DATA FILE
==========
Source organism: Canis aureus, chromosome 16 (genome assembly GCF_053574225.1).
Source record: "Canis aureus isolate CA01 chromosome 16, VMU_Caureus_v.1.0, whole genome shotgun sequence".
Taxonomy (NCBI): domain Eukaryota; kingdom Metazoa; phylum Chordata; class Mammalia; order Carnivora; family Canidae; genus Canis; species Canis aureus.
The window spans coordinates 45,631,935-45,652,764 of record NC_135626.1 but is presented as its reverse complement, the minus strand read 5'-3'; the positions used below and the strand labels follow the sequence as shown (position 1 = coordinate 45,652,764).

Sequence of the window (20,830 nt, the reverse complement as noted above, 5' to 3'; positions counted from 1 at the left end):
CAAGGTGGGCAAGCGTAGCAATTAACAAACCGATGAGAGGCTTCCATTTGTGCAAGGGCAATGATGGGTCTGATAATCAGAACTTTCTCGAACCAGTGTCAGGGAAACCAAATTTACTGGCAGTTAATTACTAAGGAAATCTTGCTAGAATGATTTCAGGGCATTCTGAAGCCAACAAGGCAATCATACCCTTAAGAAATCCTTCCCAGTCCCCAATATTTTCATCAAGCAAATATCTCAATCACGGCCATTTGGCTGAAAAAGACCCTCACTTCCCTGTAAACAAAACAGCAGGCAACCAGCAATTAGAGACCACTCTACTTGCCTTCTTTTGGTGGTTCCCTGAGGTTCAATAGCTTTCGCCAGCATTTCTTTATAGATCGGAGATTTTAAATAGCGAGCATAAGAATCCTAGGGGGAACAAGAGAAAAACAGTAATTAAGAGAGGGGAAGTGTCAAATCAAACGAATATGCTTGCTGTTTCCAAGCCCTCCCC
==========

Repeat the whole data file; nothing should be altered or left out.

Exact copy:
Source organism: Canis aureus, chromosome 16 (genome assembly GCF_053574225.1).
Source record: "Canis aureus isolate CA01 chromosome 16, VMU_Caureus_v.1.0, whole genome shotgun sequence".
Taxonomy (NCBI): domain Eukaryota; kingdom Metazoa; phylum Chordata; class Mammalia; order Carnivora; family Canidae; genus Canis; species Canis aureus.
The window spans coordinates 45,631,935-45,652,764 of record NC_135626.1 but is presented as its reverse complement, the minus strand read 5'-3'; the positions used below and the strand labels follow the sequence as shown (position 1 = coordinate 45,652,764).

Sequence of the window (20,830 nt, the reverse complement as noted above, 5' to 3'; positions counted from 1 at the left end):
CAAGGTGGGCAAGCGTAGCAATTAACAAACCGATGAGAGGCTTCCATTTGTGCAAGGGCAATGATGGGTCTGATAATCAGAACTTTCTCGAACCAGTGTCAGGGAAACCAAATTTACTGGCAGTTAATTACTAAGGAAATCTTGCTAGAATGATTTCAGGGCATTCTGAAGCCAACAAGGCAATCATACCCTTAAGAAATCCTTCCCAGTCCCCAATATTTTCATCAAGCAAATATCTCAATCACGGCCATTTGGCTGAAAAAGACCCTCACTTCCCTGTAAACAAAACAGCAGGCAACCAGCAATTAGAGACCACTCTACTTGCCTTCTTTTGGTGGTTCCCTGAGGTTCAATAGCTTTCGCCAGCATTTCTTTATAGATCGGAGATTTTAAATAGCGAGCATAAGAATCCTAGGGGGAACAAGAGAAAAACAGTAATTAAGAGAGGGGAAGTGTCAAATCAAACGAATATGCTTGCTGTTTCCAAGCCCTCCCC